First Shaughnessy likely to become Heritage Conservation Area

Wednesday, September 23rd, 2015

Allen Garr
Van. Courier

There are just a few things you should know before next Tuesday when city council moves to try and slow down the destruction of heritage homes in Vancouver’s most exclusive neighbourhood.

That would be the enclave known as “First Shaughnessy” where there is now a moratorium on demolitions while council and staff have been pondering how to save this bit of our city’s history.

Although you wouldn’t know it from the kvetching from some property owners, it turns out that designating a neighbourhood a Heritage Conservation Area doesn’t drive the prices down. According to the City of Victoria’s senior conservation planner Murray Miller, in data he’s collected from around the world, it stabilizes property values and, if anything, it drives them up beyond those without a heritage designation, particularly when housing “bubbles” burst.

Murray also says folks who speculated they could buy heritage designated homes in First Shaughnessy and tear them down were likely misled by their real estate agents and “it wouldn’t be the first time.”

Vancouver historian and author Michael Kluckner agrees, adding that the new property owners simply didn’t bother to look at existing city regulations.  

This particular area most recently the subject of three nights of public hearings is bounded north and south by 16th Avenue and King Edward and west and east by West Boulevard and Oak. It was part of a huge tract of land owned at the turn of the last century by the CPR and developed to serve the housing needs of the city’s wealthiest “racially appropriate” citizens — a term used in a city document attributed to CPR.

Many of them had originally built their mansions in the West End but decided to skedaddle up to Shaughnessy when they saw (ugh) apartments being built around their palatial dwellings on the downtown peninsula.

The design of First Shaughnessy was based on what was called a “garden city” concept of large building lots, exceptional selections of often exotic trees, roadways that followed the contours of the land (and often named after members of the CPR board of directors or their children) and, except for Granville Street, a design that discouraged through traffic.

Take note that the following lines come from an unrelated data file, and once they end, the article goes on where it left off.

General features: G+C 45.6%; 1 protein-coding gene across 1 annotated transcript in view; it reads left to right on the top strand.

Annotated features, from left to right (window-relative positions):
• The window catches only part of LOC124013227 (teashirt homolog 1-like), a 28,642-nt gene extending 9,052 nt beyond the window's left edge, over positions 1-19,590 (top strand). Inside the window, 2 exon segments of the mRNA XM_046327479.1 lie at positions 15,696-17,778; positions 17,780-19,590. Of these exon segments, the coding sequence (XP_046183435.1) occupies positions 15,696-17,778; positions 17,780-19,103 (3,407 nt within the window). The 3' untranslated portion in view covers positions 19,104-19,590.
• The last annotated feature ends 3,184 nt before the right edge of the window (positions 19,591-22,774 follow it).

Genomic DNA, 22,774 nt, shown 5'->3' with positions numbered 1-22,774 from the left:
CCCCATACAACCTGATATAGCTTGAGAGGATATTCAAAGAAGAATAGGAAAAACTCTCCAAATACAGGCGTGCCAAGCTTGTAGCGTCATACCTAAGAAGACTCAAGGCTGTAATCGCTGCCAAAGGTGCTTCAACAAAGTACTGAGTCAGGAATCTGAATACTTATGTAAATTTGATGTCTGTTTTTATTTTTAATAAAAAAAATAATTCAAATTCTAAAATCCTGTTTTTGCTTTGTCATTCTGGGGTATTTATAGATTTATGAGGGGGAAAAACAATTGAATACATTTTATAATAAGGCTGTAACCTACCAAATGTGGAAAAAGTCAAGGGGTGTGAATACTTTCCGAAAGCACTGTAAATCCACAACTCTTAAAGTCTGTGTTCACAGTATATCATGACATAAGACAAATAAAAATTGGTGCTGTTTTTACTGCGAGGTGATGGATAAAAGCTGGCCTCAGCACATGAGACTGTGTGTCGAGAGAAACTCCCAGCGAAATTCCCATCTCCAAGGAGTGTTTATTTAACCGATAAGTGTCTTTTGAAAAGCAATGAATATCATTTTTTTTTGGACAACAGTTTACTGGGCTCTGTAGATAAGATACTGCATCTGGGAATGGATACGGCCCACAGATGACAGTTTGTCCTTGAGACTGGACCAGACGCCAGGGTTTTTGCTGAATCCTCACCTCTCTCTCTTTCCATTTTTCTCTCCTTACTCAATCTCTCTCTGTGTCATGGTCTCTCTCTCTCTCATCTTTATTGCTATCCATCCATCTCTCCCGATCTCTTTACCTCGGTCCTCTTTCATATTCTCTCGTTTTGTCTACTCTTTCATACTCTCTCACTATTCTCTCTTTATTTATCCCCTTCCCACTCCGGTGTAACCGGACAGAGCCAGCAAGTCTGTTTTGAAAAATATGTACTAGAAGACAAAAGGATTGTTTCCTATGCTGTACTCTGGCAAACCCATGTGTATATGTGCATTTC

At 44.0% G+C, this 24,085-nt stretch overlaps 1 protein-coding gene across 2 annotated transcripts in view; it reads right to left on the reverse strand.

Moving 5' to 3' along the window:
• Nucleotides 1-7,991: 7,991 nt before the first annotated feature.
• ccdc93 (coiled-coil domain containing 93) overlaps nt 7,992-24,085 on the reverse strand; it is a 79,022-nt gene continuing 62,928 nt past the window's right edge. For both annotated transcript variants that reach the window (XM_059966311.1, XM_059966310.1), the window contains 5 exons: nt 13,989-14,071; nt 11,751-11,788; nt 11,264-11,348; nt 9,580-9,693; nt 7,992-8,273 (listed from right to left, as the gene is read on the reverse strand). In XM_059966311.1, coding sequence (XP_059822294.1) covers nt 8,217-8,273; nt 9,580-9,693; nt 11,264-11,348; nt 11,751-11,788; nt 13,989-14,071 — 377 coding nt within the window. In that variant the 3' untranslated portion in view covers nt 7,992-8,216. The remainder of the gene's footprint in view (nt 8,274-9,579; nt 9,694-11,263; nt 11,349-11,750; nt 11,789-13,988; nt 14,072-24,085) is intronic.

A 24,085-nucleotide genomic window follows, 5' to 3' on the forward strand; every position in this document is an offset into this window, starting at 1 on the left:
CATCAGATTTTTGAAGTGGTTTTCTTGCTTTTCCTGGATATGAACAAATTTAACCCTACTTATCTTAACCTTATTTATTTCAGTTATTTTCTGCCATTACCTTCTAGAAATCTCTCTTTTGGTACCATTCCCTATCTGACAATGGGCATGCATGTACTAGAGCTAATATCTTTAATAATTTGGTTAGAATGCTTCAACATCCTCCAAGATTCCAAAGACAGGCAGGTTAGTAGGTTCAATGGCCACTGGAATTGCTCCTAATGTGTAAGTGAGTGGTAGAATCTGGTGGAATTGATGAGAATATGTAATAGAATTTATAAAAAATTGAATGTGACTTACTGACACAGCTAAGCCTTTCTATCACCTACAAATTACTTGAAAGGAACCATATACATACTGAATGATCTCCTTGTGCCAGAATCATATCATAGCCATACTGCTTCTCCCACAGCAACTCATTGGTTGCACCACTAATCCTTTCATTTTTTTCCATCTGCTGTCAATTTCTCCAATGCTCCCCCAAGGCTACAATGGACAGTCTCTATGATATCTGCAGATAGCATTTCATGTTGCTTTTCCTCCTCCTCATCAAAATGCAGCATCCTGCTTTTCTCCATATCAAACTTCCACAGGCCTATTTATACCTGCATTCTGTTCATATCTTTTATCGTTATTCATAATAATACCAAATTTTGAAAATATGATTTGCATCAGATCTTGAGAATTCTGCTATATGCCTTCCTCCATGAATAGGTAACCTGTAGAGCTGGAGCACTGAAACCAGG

About 80 per cent of the first 240 families were listed in the Vancouver social register.

Now move forward several decades to the point where the colour of a person’s skin was no longer a factor; all that mattered was the size of their bank account when it came to residing in this posh neighbourhood.

The city, seeing the value of protecting the area, in 1982 declared it a heritage area protected under provincial legislation and aimed particularly at preserving homes built before 1940.

According to Kluckner, that worked for about 25 years. Then, most recently, this particular area of town was deluged by a massive influx of mostly offshore money focused particularly on the high-end real estate market.

Kluckner says those wealthy “demanding” new owners liked the “brand” of First Shaughnessy but not the heritage housing. They enlisted the help of “creative” architects who found “loop holes” in the existing zoning bylaws that allowed them to tear down existing buildings that were usually left vacant for years and allowed to rot beyond the point of repair. Then they would be replaced by what he calls “bloated” houses, even bigger than the mansions they would replace.

They featured underground parking and utility rooms that were apparently not considered part of the overall floor space. And the size of the homes were increased even more with multi-storey “atriums”  where only the basic floor space was added to the total size of the house in determining the floor space ratio (the area of the building compared with the lot on which it was situated) rather than the volume of space contained in the atrium.

Even the wealthy neighbours were howling in protest.

What the council is considering, and will likely pass, includes a new Minimum Standards of Maintenance bylaw targeting heritage properties. Fines of up to $10,000 per day could be levied against owners that allow either the exteriors or the interiors of their properties to deteriorate.

They will also be removing benefits those now accorded underground parking and more strictly enforcing the requirement under the provincial legislation for heritage conservation areas.

It is, says Kluckner, “the only way to protect these assets of civic importance.”

© 2015 Vancouver Courier


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